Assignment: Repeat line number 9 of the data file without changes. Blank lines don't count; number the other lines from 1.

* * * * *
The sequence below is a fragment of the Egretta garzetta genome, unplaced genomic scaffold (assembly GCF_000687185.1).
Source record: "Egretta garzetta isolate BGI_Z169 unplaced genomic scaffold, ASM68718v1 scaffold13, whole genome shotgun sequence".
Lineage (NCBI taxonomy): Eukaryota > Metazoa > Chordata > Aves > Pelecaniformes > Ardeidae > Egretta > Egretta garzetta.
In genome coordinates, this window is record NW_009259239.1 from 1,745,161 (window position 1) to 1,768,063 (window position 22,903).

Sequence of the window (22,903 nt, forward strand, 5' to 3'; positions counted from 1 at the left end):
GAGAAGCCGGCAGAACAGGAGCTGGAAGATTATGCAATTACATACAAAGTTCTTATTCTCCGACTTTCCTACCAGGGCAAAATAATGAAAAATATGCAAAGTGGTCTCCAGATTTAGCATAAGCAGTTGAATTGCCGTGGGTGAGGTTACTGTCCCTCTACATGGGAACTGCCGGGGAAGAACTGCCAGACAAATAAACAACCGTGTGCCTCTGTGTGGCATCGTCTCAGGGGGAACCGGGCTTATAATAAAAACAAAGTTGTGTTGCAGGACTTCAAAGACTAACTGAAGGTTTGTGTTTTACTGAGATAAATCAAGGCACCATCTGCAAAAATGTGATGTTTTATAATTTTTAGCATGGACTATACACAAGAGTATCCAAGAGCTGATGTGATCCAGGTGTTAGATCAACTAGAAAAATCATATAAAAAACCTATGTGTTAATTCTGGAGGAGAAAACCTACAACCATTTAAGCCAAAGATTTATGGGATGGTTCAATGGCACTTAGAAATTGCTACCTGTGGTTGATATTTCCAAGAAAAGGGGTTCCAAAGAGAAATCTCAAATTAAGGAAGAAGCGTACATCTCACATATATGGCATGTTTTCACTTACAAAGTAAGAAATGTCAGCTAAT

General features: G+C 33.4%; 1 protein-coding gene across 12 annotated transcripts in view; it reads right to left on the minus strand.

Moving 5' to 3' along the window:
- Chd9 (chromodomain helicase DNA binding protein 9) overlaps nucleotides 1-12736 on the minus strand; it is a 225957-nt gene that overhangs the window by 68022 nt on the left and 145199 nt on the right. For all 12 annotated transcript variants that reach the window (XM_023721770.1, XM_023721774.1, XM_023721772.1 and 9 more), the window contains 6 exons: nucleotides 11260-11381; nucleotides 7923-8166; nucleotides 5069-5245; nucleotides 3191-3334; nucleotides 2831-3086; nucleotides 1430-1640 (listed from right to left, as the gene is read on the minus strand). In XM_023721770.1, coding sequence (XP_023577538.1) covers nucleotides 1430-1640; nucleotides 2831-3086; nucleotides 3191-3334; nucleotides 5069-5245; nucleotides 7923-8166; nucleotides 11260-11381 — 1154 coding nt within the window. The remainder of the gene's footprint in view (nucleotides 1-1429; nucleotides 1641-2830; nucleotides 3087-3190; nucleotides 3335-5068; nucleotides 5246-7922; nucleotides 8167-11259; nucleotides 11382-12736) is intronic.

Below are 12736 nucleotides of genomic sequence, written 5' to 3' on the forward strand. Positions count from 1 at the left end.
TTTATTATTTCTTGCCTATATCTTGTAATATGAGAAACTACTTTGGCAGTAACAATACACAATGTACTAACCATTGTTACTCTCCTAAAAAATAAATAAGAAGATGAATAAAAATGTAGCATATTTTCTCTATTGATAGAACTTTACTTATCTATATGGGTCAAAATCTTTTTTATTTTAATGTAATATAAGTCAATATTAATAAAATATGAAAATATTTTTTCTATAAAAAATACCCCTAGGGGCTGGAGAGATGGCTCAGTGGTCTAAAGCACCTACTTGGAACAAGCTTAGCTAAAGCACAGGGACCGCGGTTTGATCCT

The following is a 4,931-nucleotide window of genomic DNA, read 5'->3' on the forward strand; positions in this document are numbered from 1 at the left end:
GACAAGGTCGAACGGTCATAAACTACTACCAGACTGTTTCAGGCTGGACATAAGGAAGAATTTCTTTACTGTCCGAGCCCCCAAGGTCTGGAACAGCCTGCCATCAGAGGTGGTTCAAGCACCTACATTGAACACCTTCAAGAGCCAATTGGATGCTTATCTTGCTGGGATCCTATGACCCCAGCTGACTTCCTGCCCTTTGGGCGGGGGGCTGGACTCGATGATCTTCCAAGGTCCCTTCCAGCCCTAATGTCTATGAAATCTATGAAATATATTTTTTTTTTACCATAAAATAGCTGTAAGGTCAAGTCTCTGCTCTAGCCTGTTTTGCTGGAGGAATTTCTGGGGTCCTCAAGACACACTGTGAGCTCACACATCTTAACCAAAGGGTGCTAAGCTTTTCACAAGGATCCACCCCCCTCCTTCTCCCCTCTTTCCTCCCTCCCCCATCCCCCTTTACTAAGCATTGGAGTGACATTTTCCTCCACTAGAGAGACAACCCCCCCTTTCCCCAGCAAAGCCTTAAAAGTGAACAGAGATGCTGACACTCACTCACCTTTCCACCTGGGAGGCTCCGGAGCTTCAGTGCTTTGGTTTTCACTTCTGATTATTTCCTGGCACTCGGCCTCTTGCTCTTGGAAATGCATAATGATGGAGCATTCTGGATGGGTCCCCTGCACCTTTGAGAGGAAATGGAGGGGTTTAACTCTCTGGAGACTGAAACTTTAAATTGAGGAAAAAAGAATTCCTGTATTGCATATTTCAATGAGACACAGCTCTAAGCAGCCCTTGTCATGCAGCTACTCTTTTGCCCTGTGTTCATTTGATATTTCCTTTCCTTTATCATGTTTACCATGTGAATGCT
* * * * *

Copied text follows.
- Chd9 (chromodomain helicase DNA binding protein 9) overlaps nucleotides 1-12736 on the minus strand; it is a 225957-nt gene that overhangs the window by 68022 nt on the left and 145199 nt on the right. For all 12 annotated transcript variants that reach the window (XM_023721770.1, XM_023721774.1, XM_023721772.1 and 9 more), the window contains 6 exons: nucleotides 11260-11381; nucleotides 7923-8166; nucleotides 5069-5245; nucleotides 3191-3334; nucleotides 2831-3086; nucleotides 1430-1640 (listed from right to left, as the gene is read on the minus strand). In XM_023721770.1, coding sequence (XP_023577538.1) covers nucleotides 1430-1640; nucleotides 2831-3086; nucleotides 3191-3334; nucleotides 5069-5245; nucleotides 7923-8166; nucleotides 11260-11381 — 1154 coding nt within the window. The remainder of the gene's footprint in view (nucleotides 1-1429; nucleotides 1641-2830; nucleotides 3087-3190; nucleotides 3335-5068; nucleotides 5246-7922; nucleotides 8167-11259; nucleotides 11382-12736) is intronic.